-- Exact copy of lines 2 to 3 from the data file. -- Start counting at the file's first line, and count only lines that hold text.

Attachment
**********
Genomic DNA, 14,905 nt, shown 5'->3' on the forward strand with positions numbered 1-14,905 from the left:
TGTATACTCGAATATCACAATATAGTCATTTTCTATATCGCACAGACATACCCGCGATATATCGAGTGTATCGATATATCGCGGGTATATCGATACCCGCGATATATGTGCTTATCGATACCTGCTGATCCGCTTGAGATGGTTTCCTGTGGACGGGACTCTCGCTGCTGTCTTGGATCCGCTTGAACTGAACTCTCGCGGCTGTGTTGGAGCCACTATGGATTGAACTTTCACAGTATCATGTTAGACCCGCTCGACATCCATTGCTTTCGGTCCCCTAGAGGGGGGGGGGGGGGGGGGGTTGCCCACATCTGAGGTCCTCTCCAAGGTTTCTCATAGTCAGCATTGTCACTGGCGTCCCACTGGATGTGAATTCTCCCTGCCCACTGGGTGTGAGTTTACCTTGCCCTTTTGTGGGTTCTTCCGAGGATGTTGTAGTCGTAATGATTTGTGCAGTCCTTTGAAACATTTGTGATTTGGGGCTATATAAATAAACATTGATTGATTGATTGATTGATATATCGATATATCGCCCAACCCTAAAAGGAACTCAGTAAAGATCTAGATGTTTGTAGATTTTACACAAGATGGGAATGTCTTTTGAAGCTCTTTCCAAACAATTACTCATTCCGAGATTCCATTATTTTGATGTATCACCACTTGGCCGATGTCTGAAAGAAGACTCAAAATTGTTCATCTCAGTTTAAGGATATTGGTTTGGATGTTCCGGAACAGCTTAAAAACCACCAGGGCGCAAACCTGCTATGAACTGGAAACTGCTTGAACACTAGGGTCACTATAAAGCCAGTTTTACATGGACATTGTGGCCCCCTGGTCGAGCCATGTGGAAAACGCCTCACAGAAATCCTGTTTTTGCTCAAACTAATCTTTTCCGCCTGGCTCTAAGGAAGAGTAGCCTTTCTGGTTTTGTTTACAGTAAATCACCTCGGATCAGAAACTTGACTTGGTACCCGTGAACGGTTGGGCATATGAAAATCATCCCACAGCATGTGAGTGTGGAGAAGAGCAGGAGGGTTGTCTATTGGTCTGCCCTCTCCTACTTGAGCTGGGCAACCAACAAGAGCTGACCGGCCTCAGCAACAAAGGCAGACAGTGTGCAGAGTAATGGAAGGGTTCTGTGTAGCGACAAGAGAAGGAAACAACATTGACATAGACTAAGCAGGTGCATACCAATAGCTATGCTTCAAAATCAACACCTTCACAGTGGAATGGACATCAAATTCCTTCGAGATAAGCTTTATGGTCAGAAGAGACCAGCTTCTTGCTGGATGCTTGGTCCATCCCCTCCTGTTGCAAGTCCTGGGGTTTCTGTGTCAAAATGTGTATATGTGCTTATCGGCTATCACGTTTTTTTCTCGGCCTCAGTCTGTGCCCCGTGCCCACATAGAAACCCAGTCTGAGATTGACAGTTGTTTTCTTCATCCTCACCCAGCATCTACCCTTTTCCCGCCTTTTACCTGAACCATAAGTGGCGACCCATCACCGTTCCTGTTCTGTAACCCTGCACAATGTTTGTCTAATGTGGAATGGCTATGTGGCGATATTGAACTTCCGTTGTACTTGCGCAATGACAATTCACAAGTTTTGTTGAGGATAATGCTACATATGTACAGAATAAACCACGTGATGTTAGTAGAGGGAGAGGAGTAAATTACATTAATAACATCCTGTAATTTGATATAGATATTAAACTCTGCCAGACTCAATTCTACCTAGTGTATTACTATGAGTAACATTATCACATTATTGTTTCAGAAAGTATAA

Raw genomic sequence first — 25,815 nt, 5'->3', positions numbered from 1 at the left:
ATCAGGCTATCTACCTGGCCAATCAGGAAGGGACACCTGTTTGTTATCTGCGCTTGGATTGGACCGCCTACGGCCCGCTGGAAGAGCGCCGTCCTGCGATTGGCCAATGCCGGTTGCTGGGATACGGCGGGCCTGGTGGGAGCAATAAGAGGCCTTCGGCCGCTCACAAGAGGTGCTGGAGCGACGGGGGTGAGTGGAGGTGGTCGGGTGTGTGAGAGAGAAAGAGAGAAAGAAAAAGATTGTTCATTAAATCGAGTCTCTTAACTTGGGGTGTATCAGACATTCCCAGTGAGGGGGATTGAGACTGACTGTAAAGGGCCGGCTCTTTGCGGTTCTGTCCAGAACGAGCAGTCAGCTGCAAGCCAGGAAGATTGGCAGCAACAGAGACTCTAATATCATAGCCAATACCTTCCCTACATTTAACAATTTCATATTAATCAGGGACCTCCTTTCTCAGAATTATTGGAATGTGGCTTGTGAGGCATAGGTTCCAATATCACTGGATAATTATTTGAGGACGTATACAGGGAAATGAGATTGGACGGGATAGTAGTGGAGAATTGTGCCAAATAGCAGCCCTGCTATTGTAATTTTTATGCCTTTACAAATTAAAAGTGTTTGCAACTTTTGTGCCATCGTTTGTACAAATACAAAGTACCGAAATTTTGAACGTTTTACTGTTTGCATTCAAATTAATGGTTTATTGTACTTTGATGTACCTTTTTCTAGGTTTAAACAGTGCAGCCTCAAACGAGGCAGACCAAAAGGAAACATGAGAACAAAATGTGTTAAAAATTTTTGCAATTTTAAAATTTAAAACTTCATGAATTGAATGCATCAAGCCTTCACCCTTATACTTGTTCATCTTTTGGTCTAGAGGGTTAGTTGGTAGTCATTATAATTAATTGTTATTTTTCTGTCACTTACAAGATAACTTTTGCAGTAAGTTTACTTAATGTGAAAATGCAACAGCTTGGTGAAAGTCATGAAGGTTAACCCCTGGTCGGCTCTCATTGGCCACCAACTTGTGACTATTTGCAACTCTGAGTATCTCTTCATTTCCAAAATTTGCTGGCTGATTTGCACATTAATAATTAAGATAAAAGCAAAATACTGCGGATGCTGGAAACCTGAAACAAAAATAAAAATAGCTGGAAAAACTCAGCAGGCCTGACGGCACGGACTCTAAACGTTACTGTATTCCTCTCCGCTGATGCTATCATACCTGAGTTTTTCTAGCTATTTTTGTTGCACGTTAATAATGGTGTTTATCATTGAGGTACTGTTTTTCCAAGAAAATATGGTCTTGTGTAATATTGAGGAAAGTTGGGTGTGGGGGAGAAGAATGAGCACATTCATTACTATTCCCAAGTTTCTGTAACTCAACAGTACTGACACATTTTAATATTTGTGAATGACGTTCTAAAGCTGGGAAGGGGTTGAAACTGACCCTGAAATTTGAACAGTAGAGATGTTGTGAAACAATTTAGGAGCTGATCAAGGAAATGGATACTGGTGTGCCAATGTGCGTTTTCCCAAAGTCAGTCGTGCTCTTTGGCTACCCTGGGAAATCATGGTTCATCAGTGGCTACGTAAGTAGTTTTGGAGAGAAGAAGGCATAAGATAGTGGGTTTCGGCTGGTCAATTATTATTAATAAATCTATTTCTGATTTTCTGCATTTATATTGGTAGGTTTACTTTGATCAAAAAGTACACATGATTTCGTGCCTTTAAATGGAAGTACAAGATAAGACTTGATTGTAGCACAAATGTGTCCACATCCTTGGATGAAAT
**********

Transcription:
TGTATACTCGAATATCACAATATAGTCATTTTCTATATCGCACAGACATACCCGCGATATATCGAGTGTATCGATATATCGCGGGTATATCGATACCCGCGATATATGTGCTTATCGATACCTGCTGATCCGCTTGAGATGGTTTCCTGTGGACGGGACTCTCGCTGCTGTCTTGGATCCGCTTGAACTGAACTCTCGCGGCTGTGTTGGAGCCACTATGGATTGAACTTTCACAGTATCATGTTAGACCCGCTCGACATCCATTGCTTTCGGTCCCCTAGAGGGGGGGGGGGGGGGGGGGTTGCCCACATCTGAGGTCCTCTCCAAGGTTTCTCATAGTCAGCATTGTCACTGGCGTCCCACTGGATGTGAATTCTCCCTGCCCACTGGGTGTGAGTTTACCTTGCCCTTTTGTGGGTTCTTCCGAGGATGTTGTAGTCGTAATGATTTGTGCAGTCCTTTGAAACATTTGTGATTTGGGGCTATATAAATAAACATTGATTGATTGATTGATTGATATATCGATATATCGCCCAACCCTAAAAGGAACTCAGTAAAGATCTAGATGTTTGTAGATTTTACACAAGATGGGAATGTCTTTTGAAGCTCTTTCCAAACAATTACTCATTCCGAGATTCCATTATTTTGATGTATCACCACTTGGCCGATGTCTGAAAGAAGACTCAAAATTGTTCATCTCAGTTTAAGGATATTGGTTTGGATGTTCCGGAACAGCTTAAAAACCACCAGGGCGCAAACCTGCTATGAACTGGAAACTGCTTGAACACTAGGGTCACTATAAAGCCAGTTTTACATGGACATTGTGGCCCCCTGGTCGAGCCATGTGGAAAACGCCTCACAGAAATCCTGTTTTTGCTCAAACTAATCTTTTCCGCCTGGCTCTAAGGAAGAGTAGCCTTTCTGGTTTTGTTTACAGTAAATCACCTCGGATCAGAAACTTGACTTGGTACCCGTGAACGGTTGGGCATATGAAAATCATCCCACAGCATGTGAGTGTGGAGAAGAGCAGGAGGGTTGTCTATTGGTCTGCCCTCTCCTACTTGAGCTGGGCAACCAACAAGAGCTGACCGGCCTCAGCAACAAAGGCAGACAGTGTGCAGAGTAATGGAAGGGTTCTGTGTAGCGACAAGAGAAGGAAACAACATTGACATAGACTAAGCAGGTGCATACCAATAGCTATGCTTCAAAATCAACACCTTCACAGTGGAATGGACATCAAATTCCTTCGAGATAAGCTTTATGGTCAGAAGAGACCAGCTTCTTGCTGGATGCTTGGTCCATCCCCTCCTGTTGCAAGTCCTGGGGTTTCTGTGTCAAAATGTGTATATGTGCTTATCGGCTATCACGTTTTTTTCTCGGCCTCAGTCTGTGCCCCGTGCCCACATAGAAACCCAGTCTGAGATTGACAGTTGTTTTCTTCATCCTCACCCAGCATCTACCCTTTTCCCGCCTTTTACCTGAACCATAAGTGGCGACCCATCACCGTTCCTGTTCTGTAACCCTGCACAATGTTTGTCTAATGTGGAATGGCTATGTGGCGATATTGAACTTCCGTTGTACTTGCGCAATGACAATTCACAAGTTTTGTTGAGGATAATGCTACATATGTACAGAATAAACCACGTGATGTTAGTAGAGGGAGAGGAGTAAATTACATTAATAACATCCTGTAATTTGATATAGATATTAAACTCTGCCAGACTCAATTCTACCTAGTGTATTACTATGAGTAACATTATCACATTATTGTTTCAGAAAGTATAA

Raw genomic sequence first — 25,815 nt, 5'->3', positions numbered from 1 at the left: